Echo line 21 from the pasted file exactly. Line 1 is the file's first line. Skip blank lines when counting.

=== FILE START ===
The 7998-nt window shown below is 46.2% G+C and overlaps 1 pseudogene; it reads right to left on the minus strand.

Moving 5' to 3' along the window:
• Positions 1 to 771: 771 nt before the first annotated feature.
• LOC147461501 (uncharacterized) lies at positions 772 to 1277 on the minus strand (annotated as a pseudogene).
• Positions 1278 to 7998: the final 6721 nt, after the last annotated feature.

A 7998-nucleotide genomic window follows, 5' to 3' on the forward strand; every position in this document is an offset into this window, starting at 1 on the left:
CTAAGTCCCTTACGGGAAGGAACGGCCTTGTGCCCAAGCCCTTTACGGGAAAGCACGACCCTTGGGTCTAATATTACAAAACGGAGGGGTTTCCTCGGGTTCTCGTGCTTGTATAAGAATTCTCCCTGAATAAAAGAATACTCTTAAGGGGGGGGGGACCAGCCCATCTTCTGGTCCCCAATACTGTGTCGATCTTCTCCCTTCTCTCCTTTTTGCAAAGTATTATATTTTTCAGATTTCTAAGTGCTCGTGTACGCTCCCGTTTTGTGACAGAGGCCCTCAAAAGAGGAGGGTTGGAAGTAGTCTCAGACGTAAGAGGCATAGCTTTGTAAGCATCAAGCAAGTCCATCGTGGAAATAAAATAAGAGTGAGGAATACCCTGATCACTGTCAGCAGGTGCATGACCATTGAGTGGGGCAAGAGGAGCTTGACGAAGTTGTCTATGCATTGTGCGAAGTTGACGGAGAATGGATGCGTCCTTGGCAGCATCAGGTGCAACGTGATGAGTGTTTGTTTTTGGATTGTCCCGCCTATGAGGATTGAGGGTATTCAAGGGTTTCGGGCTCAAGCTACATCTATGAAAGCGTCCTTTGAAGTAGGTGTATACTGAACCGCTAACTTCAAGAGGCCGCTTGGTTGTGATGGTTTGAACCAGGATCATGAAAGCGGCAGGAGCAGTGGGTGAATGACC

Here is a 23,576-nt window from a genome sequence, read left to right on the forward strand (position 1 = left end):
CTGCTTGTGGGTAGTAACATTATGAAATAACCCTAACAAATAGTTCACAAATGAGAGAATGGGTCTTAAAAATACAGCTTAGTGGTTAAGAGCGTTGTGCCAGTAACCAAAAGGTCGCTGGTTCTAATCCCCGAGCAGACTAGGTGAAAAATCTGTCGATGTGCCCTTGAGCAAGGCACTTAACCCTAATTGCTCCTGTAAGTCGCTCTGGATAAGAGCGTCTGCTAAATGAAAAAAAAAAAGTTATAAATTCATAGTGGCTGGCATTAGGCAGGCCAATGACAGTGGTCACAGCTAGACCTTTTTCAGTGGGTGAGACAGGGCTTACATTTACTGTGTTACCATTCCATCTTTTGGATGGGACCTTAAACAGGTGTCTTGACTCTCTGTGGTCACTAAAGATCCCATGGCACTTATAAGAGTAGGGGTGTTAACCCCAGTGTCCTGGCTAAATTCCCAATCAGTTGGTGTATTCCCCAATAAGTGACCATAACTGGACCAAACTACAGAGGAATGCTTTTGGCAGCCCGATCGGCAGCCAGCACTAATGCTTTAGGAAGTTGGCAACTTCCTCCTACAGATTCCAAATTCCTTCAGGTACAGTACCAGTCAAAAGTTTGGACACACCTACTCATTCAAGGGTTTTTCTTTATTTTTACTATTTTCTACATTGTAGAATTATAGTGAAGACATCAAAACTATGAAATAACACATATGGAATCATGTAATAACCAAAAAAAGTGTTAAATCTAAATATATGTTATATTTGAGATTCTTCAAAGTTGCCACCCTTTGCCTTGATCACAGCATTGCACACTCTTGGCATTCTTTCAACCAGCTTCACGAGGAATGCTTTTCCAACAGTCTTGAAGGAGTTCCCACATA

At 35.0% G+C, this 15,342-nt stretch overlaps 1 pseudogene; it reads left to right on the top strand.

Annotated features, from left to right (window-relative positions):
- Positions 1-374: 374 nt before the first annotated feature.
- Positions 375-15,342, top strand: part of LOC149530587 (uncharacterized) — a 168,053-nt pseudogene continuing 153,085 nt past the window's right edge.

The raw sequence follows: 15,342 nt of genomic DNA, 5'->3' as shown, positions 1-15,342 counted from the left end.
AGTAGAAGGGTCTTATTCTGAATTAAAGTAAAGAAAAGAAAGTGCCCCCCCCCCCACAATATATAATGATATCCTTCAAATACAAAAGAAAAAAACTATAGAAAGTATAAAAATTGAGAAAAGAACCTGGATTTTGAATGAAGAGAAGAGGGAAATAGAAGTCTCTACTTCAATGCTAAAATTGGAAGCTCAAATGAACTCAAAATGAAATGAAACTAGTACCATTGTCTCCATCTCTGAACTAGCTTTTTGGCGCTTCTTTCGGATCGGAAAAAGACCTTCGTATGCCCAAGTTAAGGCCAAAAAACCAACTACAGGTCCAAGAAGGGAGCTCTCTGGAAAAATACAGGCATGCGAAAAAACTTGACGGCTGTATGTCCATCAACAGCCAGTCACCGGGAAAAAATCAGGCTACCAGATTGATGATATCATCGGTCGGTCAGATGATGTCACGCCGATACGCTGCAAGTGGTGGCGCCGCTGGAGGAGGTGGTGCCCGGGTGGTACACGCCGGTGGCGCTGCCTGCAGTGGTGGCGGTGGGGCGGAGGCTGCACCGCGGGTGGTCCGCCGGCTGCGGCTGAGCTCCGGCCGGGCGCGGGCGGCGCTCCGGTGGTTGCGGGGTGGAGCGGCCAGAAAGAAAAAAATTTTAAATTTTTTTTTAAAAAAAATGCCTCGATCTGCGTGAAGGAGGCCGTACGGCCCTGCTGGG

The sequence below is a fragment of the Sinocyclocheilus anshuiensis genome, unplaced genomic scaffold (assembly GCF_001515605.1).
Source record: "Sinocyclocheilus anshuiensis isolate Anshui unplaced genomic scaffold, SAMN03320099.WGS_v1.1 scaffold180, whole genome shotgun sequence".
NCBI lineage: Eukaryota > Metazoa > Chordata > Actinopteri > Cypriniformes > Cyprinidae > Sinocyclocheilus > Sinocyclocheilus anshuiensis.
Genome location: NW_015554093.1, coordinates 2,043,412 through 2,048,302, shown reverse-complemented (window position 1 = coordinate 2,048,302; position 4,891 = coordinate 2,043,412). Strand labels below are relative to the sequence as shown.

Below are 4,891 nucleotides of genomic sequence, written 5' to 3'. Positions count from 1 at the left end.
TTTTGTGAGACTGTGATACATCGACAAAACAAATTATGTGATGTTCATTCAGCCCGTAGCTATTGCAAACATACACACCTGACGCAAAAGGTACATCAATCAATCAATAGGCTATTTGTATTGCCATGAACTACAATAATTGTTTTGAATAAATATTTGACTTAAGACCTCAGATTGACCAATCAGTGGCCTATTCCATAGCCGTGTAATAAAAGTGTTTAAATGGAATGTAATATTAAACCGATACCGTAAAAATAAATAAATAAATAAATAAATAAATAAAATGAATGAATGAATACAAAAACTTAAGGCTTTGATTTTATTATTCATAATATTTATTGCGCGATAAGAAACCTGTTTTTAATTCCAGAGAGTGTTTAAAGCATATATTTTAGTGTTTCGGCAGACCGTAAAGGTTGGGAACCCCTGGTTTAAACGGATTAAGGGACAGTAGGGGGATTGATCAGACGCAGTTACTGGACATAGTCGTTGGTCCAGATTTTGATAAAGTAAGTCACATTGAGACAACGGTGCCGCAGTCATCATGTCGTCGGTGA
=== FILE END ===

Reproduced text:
TTTTGTGAGACTGTGATACATCGACAAAACAAATTATGTGATGTTCATTCAGCCCGTAGCTATTGCAAACATACACACCTGACGCAAAAGGTACATCAATCAATCAATAGGCTATTTGTATTGCCATGAACTACAATAATTGTTTTGAATAAATATTTGACTTAAGACCTCAGATTGACCAATCAGTGGCCTATTCCATAGCCGTGTAATAAAAGTGTTTAAATGGAATGTAATATTAAACCGATACCGTAAAAATAAATAAATAAATAAATAAATAAATAAAATGAATGAATGAATACAAAAACTTAAGGCTTTGATTTTATTATTCATAATATTTATTGCGCGATAAGAAACCTGTTTTTAATTCCAGAGAGTGTTTAAAGCATATATTTTAGTGTTTCGGCAGACCGTAAAGGTTGGGAACCCCTGGTTTAAACGGATTAAGGGACAGTAGGGGGATTGATCAGACGCAGTTACTGGACATAGTCGTTGGTCCAGATTTTGATAAAGTAAGTCACATTGAGACAACGGTGCCGCAGTCATCATGTCGTCGGTGA